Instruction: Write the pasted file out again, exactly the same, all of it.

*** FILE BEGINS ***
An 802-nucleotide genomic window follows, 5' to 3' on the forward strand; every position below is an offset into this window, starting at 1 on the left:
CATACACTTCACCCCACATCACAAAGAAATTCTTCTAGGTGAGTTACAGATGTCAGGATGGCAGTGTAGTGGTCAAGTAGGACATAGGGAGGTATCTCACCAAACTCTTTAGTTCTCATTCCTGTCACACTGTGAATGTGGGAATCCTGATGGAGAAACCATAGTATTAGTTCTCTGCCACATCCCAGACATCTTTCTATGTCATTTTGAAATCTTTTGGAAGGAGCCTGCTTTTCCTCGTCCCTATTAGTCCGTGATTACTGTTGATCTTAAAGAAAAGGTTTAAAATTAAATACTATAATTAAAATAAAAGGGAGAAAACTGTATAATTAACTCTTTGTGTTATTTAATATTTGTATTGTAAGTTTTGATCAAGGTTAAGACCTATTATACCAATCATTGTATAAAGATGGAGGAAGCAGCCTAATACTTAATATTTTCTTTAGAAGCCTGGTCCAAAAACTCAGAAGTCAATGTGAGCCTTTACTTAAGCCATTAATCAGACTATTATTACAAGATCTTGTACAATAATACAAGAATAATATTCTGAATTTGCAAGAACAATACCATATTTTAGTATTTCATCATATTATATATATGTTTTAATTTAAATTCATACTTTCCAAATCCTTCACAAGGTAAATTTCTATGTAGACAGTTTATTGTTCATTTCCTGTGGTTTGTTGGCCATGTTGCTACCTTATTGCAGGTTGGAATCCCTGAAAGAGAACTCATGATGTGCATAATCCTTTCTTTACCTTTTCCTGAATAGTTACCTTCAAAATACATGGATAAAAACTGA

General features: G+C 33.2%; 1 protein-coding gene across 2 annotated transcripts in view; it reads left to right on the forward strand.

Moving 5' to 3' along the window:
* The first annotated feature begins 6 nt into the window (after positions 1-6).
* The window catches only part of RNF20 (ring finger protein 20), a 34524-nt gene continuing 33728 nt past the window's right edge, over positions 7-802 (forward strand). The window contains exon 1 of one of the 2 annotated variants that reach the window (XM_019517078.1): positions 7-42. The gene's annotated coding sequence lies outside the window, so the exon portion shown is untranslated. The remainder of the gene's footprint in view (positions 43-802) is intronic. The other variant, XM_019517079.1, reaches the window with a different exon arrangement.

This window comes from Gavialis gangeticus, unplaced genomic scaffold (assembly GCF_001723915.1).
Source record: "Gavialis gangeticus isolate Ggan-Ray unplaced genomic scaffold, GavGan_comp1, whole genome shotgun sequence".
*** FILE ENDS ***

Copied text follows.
An 802-nucleotide genomic window follows, 5' to 3' on the forward strand; every position below is an offset into this window, starting at 1 on the left:
CATACACTTCACCCCACATCACAAAGAAATTCTTCTAGGTGAGTTACAGATGTCAGGATGGCAGTGTAGTGGTCAAGTAGGACATAGGGAGGTATCTCACCAAACTCTTTAGTTCTCATTCCTGTCACACTGTGAATGTGGGAATCCTGATGGAGAAACCATAGTATTAGTTCTCTGCCACATCCCAGACATCTTTCTATGTCATTTTGAAATCTTTTGGAAGGAGCCTGCTTTTCCTCGTCCCTATTAGTCCGTGATTACTGTTGATCTTAAAGAAAAGGTTTAAAATTAAATACTATAATTAAAATAAAAGGGAGAAAACTGTATAATTAACTCTTTGTGTTATTTAATATTTGTATTGTAAGTTTTGATCAAGGTTAAGACCTATTATACCAATCATTGTATAAAGATGGAGGAAGCAGCCTAATACTTAATATTTTCTTTAGAAGCCTGGTCCAAAAACTCAGAAGTCAATGTGAGCCTTTACTTAAGCCATTAATCAGACTATTATTACAAGATCTTGTACAATAATACAAGAATAATATTCTGAATTTGCAAGAACAATACCATATTTTAGTATTTCATCATATTATATATATGTTTTAATTTAAATTCATACTTTCCAAATCCTTCACAAGGTAAATTTCTATGTAGACAGTTTATTGTTCATTTCCTGTGGTTTGTTGGCCATGTTGCTACCTTATTGCAGGTTGGAATCCCTGAAAGAGAACTCATGATGTGCATAATCCTTTCTTTACCTTTTCCTGAATAGTTACCTTCAAAATACATGGATAAAAACTGA

General features: G+C 33.2%; 1 protein-coding gene across 2 annotated transcripts in view; it reads left to right on the forward strand.

Moving 5' to 3' along the window:
* The first annotated feature begins 6 nt into the window (after positions 1-6).
* The window catches only part of RNF20 (ring finger protein 20), a 34524-nt gene continuing 33728 nt past the window's right edge, over positions 7-802 (forward strand). The window contains exon 1 of one of the 2 annotated variants that reach the window (XM_019517078.1): positions 7-42. The gene's annotated coding sequence lies outside the window, so the exon portion shown is untranslated. The remainder of the gene's footprint in view (positions 43-802) is intronic. The other variant, XM_019517079.1, reaches the window with a different exon arrangement.

This window comes from Gavialis gangeticus, unplaced genomic scaffold (assembly GCF_001723915.1).
Source record: "Gavialis gangeticus isolate Ggan-Ray unplaced genomic scaffold, GavGan_comp1, whole genome shotgun sequence".